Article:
Turn 10’s meticulously crafted car porn series has returned for its first outing on next-gen consoles, and it’s better than ever. This is without doubt the Xbox One’s finest visual offering, and whilst the racing sim still suffers from a lack of personality - more on that later - its new and returning features more than justify the series’ return to our disc drives.
Like its predecessor, you’ll be greeted in Forza 5 by the grizzled, grumpy and opinionated voice of one Jeremy Clarkson. The whole Top Gear cast is on hand again to give you some middle-aged commentary on what makes cars so fun, enjoyable and sexy. Before you get the chance to hear them prattle on though, you need to pick a car and compete in your first exhibition race - otherwise known as the tutorial.
We’ll just say it now, Forza not only looks fantastic, it feels fantastic. Every gear change you make - automatically or manually - can be felt in cockpit view, and doing sharp brakes around narrow corners is made extremely satisfying by the Xbox One controller’s rumble triggers. The responsive and immersive controls aren’t all though...
Presumably taking note of past criticism of how placid AI drivers were in previous entries, Turn 10 have reintroduced the brilliant Drivatar system. Once you’ve participated in your first handful of races, the Drivatar system will upload a digital interpretation of your driving skills to the cloud, where other players will have the pleasure of racing against you in their career mode. The system appears to work excellently, making the pseudo AI much more aggressive and unpredictable. Gone are the days where, once you reached pole position in a race, it was effectively over.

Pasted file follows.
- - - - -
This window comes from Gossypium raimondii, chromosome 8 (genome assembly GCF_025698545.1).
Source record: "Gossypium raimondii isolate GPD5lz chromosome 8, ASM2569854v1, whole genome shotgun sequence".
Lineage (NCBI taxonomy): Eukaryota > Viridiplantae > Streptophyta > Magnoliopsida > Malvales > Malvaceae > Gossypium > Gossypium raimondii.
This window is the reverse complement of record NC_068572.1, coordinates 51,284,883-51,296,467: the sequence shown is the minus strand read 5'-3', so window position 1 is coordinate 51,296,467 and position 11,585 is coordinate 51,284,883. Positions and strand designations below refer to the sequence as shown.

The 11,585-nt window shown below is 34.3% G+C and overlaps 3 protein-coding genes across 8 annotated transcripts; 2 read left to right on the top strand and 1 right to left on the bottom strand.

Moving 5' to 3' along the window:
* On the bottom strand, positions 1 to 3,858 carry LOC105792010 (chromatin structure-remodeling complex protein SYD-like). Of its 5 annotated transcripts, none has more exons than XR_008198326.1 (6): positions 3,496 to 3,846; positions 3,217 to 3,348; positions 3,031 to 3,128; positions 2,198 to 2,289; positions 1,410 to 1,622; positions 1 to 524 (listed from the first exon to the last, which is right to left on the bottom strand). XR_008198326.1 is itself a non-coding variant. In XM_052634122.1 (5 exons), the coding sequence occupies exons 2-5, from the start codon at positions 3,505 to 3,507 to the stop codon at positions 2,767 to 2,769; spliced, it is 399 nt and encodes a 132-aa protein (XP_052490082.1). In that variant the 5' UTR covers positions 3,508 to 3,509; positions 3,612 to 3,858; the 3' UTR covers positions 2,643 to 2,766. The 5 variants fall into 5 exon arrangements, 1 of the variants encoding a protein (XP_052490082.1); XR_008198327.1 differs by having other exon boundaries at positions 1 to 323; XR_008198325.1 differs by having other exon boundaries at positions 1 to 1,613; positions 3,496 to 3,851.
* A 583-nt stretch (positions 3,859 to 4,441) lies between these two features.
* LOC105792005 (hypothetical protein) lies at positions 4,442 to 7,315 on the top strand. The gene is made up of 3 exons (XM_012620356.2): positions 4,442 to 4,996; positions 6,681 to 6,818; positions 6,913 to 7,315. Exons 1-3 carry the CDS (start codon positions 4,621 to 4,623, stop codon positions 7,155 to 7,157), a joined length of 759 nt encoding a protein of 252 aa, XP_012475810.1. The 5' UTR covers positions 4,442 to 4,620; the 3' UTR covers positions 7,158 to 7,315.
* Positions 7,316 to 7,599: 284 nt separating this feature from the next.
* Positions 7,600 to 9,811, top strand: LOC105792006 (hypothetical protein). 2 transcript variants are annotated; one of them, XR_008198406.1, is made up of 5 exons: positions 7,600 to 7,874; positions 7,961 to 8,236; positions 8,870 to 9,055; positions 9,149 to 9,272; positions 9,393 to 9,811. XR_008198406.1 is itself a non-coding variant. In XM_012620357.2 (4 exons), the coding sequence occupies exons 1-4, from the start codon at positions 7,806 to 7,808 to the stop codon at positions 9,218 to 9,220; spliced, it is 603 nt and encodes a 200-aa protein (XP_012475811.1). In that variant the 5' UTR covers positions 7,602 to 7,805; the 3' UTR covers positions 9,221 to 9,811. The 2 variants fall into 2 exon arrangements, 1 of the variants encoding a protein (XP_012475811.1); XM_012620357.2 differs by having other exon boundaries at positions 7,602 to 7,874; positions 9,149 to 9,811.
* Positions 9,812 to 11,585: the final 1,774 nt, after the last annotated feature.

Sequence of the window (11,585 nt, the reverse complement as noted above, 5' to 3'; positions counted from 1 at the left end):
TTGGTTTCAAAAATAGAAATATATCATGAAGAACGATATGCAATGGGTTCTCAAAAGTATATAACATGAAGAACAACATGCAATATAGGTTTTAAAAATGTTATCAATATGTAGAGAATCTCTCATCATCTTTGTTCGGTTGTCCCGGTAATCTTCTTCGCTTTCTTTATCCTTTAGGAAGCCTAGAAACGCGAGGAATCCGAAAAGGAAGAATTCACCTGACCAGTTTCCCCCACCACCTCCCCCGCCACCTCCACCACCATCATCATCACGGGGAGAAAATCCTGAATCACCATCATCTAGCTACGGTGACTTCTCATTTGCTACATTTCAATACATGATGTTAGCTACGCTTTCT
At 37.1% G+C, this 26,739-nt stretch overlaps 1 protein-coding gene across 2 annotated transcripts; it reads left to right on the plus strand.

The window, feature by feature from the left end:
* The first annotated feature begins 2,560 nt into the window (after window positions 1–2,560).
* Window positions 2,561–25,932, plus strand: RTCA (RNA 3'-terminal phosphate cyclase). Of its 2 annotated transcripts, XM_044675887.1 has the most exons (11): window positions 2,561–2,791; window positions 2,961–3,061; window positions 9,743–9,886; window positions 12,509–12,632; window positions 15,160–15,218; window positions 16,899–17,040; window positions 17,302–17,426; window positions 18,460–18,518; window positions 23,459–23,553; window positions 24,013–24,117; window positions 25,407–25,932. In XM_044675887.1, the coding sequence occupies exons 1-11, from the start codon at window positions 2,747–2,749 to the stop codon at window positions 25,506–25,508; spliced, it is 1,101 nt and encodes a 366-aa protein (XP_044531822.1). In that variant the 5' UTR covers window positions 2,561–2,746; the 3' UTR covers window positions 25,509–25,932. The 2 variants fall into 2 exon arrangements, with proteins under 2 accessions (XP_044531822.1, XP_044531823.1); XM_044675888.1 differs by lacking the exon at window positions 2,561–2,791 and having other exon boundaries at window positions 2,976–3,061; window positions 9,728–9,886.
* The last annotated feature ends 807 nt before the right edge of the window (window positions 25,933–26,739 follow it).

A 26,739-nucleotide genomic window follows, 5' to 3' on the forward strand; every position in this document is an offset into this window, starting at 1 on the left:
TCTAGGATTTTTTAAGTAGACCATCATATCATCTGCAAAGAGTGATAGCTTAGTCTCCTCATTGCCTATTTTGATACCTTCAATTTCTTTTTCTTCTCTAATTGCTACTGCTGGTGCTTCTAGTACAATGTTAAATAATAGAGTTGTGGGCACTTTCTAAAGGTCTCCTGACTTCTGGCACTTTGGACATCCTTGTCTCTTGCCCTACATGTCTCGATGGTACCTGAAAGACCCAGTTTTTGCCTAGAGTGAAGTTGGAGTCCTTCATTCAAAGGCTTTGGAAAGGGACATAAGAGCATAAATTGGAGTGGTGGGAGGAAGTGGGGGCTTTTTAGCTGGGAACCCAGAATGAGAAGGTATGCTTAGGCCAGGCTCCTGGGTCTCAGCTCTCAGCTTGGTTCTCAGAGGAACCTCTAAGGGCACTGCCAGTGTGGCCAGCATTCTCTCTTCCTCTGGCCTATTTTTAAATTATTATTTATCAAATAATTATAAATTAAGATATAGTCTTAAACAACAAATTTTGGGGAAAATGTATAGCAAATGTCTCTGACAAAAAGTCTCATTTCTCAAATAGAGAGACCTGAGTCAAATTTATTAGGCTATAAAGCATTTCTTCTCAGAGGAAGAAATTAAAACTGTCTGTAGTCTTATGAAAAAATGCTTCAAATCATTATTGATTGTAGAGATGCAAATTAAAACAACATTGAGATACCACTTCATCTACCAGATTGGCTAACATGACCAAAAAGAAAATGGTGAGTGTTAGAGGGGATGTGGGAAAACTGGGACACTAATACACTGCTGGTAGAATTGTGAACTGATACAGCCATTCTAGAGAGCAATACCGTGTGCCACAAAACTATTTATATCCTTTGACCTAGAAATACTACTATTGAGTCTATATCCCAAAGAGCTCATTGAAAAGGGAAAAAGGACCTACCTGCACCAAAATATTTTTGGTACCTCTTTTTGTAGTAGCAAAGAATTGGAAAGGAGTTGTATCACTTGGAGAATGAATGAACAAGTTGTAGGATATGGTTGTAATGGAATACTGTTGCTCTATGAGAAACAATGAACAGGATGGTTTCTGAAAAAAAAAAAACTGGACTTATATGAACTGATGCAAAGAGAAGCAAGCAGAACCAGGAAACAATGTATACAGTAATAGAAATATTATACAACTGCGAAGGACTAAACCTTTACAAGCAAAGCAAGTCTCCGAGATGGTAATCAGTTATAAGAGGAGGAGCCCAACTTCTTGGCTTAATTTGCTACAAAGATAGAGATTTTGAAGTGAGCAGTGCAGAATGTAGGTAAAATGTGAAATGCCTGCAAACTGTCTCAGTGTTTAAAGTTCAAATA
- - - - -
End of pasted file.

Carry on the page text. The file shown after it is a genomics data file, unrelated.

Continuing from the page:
The career mode itself has been improved too. There’s a crazy amount of options to choose from. You’re presented with eight categories to pick from, which range from hatchback tourneys to the blistering speed of supercar races. These are all further split into other categories, taking the form of modern, vintage or middle - which define the age of the cars you wish to enter.
Despite the choice though, career mode can suffer from the same repetitiveness as previous entries. Thankfully new, special events are peppered all throughout the career which spice things up. One of these has us racing Top Gear’s Stig around the famous track from the TV show. We’re even assured that the only reason we’re able to beat the white-clad driver is because he’s only a digital version of the real thing.
So career mode has been spruced up, what about multiplayer? From what we could discern from our limited time with the online modes, it seems to be just as good as before. You can easily find a race with any performance motor by using quick match, which will group you with players in possession of similar cars. On top of this, paint jobs, decals and custom builds are all still available to buy from other players across the globe - so you can pimp your ride without spending hours in the customisation menus.
Not only is this a good idea, but we would recommend it. Forza revels in offering its fans the opportunity to tinker with every single aspect of a car, and if you’re new to the series, all the options can be very overwhelming. Everything from tyre pressure to brake adjustments can be tweaked, but whilst Turn 10 have clearly put a lot of effort into offering unparalleled customisation, none of it really feels necessary, only serving to frustrate more casual players who can’t get to grips with all the numbers and percentages.
On top of this, Forza 5 still seems to lack any discernible heart. The clinical feel from its predecessors has diminished, but it still lingers like a bad cold, taunting anyone that invests heavily into the game.
Regardless of the above though, Forza 5 is still the definitive version of the series, and whilst its customisation options may sometimes feel unnecessary, there’s no denying that the most important aspect - driving - feels absolutely top-notch. Helped further by the attractive visuals, great multiplayer component and enticing soundtrack, Forza 5 is an excellent launch lineup title for the Xbox One that just falls short of greatness.